UPDATE 1-At least 58 dead after migrant boat sinks off Mauritanian coast


(Adds IOM quote, comment from Mauritanian authorities, background)

NOUAKCHOTT, Dec 5 (Reuters) – At least 58 people drowned after a boat from Gambia carrying around 150 migrants sank off the coast of Mauritania on Wednesday, the Mauritanian interior ministry and U.N. migration agency said.

The vessel, which set out a week ago bound for Spain’s Canary Islands, began running out of fuel and sank off the coast near the Mauritanian city of Nouadhibou, the International Organization for Migration (IOM) quoted survivors as saying.

The perilous sea passage from West Africa to the Canary Islands was once a major route for migrants seeking jobs and a better life in Europe. The latest incident was one of the deadliest since attempts became scarcer when Spain stepped up patrols in the mid-2000s.

“At least 58 people are confirmed dead after a vessel carrying migrants sank as it approached the coast of Mauritania today. Eighty-three others swam to shore and are receiving assistance,” an IOM statement said.

Mauritania’s interior ministry confirmed the accident and said passengers on the vessel included young women.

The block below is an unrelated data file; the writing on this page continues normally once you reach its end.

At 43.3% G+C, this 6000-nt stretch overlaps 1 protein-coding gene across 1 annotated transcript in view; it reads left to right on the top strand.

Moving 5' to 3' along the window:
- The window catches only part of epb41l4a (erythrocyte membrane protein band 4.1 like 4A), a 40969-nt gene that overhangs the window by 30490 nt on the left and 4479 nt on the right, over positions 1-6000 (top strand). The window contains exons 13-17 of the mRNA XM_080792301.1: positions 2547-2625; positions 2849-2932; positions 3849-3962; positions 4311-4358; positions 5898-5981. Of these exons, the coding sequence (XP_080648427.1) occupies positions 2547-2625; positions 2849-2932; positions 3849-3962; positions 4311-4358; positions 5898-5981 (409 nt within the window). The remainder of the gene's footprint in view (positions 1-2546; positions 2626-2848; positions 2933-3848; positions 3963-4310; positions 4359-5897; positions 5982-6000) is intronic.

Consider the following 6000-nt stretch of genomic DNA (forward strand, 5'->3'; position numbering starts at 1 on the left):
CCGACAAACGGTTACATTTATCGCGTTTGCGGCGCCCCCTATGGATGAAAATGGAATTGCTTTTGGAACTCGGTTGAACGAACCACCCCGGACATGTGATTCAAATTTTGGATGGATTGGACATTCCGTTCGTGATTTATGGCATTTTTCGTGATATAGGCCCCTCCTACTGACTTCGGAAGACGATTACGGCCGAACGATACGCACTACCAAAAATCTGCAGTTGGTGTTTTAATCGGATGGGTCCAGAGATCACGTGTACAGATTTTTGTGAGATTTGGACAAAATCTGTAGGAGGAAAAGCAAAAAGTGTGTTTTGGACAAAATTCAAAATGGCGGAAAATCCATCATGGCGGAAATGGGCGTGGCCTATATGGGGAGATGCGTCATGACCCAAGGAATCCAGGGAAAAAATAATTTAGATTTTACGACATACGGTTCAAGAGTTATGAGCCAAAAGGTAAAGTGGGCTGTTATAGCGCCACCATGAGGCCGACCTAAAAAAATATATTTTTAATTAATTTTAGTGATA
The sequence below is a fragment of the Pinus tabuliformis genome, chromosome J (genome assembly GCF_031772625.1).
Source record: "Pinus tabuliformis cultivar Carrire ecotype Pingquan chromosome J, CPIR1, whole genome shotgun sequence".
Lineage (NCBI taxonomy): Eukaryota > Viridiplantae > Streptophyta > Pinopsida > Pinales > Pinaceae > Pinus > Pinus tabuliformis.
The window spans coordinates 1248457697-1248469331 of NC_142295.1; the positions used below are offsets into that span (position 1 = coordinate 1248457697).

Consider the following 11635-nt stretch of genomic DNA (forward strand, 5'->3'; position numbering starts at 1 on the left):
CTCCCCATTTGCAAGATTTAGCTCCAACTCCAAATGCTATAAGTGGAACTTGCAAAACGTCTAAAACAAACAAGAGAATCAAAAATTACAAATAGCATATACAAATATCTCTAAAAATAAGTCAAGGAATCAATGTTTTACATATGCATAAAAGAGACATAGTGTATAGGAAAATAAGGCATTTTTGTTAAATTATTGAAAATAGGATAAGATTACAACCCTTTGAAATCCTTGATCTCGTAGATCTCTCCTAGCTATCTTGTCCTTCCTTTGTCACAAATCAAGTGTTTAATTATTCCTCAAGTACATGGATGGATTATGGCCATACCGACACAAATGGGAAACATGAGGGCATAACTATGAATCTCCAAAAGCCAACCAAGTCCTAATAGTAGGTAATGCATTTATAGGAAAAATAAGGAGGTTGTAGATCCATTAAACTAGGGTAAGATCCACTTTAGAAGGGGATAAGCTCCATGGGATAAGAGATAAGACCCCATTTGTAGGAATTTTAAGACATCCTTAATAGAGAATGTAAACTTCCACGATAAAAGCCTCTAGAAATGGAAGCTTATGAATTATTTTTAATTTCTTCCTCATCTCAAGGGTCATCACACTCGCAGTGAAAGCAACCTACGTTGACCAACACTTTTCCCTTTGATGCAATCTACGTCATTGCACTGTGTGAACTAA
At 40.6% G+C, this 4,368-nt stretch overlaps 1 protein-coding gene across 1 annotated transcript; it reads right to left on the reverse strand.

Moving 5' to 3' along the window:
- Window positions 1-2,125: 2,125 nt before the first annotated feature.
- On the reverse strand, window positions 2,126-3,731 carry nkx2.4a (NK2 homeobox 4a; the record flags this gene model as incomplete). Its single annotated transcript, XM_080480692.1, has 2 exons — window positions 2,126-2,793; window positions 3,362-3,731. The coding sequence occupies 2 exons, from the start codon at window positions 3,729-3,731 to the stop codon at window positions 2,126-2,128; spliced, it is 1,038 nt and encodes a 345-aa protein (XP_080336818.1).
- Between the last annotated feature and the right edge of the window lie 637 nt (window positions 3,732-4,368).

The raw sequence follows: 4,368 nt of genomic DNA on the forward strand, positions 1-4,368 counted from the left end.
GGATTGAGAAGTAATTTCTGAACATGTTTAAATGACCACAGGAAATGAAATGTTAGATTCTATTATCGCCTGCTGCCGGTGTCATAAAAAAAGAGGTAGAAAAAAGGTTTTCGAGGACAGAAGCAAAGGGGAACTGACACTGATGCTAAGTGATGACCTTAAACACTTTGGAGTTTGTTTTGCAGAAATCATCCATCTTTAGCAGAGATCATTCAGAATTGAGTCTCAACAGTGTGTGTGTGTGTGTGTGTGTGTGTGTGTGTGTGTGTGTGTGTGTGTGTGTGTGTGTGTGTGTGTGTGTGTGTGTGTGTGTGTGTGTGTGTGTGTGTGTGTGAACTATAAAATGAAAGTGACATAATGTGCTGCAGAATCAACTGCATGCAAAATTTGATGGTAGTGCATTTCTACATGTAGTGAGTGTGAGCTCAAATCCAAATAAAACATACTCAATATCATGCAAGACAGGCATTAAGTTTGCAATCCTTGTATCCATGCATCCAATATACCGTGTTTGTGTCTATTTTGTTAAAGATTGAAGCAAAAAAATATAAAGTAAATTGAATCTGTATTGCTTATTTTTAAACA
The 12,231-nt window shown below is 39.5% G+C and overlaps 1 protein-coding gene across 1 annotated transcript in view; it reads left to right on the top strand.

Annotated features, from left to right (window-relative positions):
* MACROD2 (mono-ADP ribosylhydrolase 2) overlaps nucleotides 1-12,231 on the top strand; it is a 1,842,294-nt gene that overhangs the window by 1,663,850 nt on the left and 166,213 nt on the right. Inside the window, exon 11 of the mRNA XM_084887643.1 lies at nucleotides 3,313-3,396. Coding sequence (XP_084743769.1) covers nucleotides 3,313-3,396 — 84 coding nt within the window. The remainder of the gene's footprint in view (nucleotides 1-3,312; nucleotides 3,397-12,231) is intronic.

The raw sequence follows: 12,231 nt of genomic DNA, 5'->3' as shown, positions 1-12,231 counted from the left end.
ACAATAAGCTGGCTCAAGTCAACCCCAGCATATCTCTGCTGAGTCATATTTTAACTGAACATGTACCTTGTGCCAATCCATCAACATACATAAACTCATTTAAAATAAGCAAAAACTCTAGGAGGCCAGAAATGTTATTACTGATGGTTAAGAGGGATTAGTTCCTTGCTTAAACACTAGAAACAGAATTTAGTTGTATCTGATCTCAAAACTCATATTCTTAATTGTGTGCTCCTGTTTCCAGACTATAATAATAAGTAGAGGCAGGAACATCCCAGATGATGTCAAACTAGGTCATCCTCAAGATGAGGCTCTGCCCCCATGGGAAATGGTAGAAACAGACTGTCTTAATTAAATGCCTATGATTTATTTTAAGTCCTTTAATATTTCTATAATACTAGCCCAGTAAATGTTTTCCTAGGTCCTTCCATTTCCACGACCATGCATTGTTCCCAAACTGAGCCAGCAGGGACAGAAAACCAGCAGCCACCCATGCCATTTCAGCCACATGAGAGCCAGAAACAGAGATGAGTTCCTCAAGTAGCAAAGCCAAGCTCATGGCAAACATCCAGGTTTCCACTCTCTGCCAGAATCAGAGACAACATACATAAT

Until this incident, 97 people were estimated to have died this year attempting the Atlantic migration route, according to IOM. But many deaths are not recorded, as it is difficult to track the number of vessels that do not reach their destination or the number of passengers on board.

At the peak of the route’s popularity in the mid-2000s, tens of thousands of migrants reached the Canary Islands or died trying. Last year, the Guinea-Bissau coast guard reported that 60 migrants had probably drowned when their ship sank off the coast, but their bodies were never recovered.

Although West Africa has some of the continent’s fastest-growing economies, the region is struggling to generate enough jobs for its mushrooming young population. As a result, migrants continue to tackle treacherous routes to get to Europe. (Reporting by Kissima Diagana with additional reporting by Alessandra Prentice in Dakar Writing by Juliette Jabkhiro Editing by Mark Heinrich)